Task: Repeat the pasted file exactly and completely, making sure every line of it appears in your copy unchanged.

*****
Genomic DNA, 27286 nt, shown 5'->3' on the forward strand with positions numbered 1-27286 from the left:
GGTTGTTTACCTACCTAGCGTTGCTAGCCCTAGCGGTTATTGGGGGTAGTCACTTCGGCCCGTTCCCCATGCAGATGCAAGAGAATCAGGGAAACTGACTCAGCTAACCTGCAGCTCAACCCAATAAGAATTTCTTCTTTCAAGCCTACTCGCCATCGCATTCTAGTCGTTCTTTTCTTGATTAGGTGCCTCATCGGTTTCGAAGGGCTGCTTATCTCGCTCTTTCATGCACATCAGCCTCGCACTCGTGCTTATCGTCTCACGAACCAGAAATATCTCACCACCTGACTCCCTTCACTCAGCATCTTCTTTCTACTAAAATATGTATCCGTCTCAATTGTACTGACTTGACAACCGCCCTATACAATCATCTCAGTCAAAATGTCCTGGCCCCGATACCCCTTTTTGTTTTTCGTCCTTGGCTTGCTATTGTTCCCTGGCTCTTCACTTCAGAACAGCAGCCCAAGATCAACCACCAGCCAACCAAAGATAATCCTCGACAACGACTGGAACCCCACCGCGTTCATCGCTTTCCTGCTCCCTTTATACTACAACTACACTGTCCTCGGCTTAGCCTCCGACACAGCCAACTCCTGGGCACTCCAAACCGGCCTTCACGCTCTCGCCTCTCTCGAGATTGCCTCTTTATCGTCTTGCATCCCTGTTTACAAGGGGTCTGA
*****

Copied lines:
Genomic DNA, 27286 nt, shown 5'->3' on the forward strand with positions numbered 1-27286 from the left:
GGTTGTTTACCTACCTAGCGTTGCTAGCCCTAGCGGTTATTGGGGGTAGTCACTTCGGCCCGTTCCCCATGCAGATGCAAGAGAATCAGGGAAACTGACTCAGCTAACCTGCAGCTCAACCCAATAAGAATTTCTTCTTTCAAGCCTACTCGCCATCGCATTCTAGTCGTTCTTTTCTTGATTAGGTGCCTCATCGGTTTCGAAGGGCTGCTTATCTCGCTCTTTCATGCACATCAGCCTCGCACTCGTGCTTATCGTCTCACGAACCAGAAATATCTCACCACCTGACTCCCTTCACTCAGCATCTTCTTTCTACTAAAATATGTATCCGTCTCAATTGTACTGACTTGACAACCGCCCTATACAATCATCTCAGTCAAAATGTCCTGGCCCCGATACCCCTTTTTGTTTTTCGTCCTTGGCTTGCTATTGTTCCCTGGCTCTTCACTTCAGAACAGCAGCCCAAGATCAACCACCAGCCAACCAAAGATAATCCTCGACAACGACTGGAACCCCACCGCGTTCATCGCTTTCCTGCTCCCTTTATACTACAACTACACTGTCCTCGGCTTAGCCTCCGACACAGCCAACTCCTGGGCACTCCAAACCGGCCTTCACGCTCTCGCCTCTCTCGAGATTGCCTCTTTATCGTCTTGCATCCCTGTTTACAAGGGGTCTGA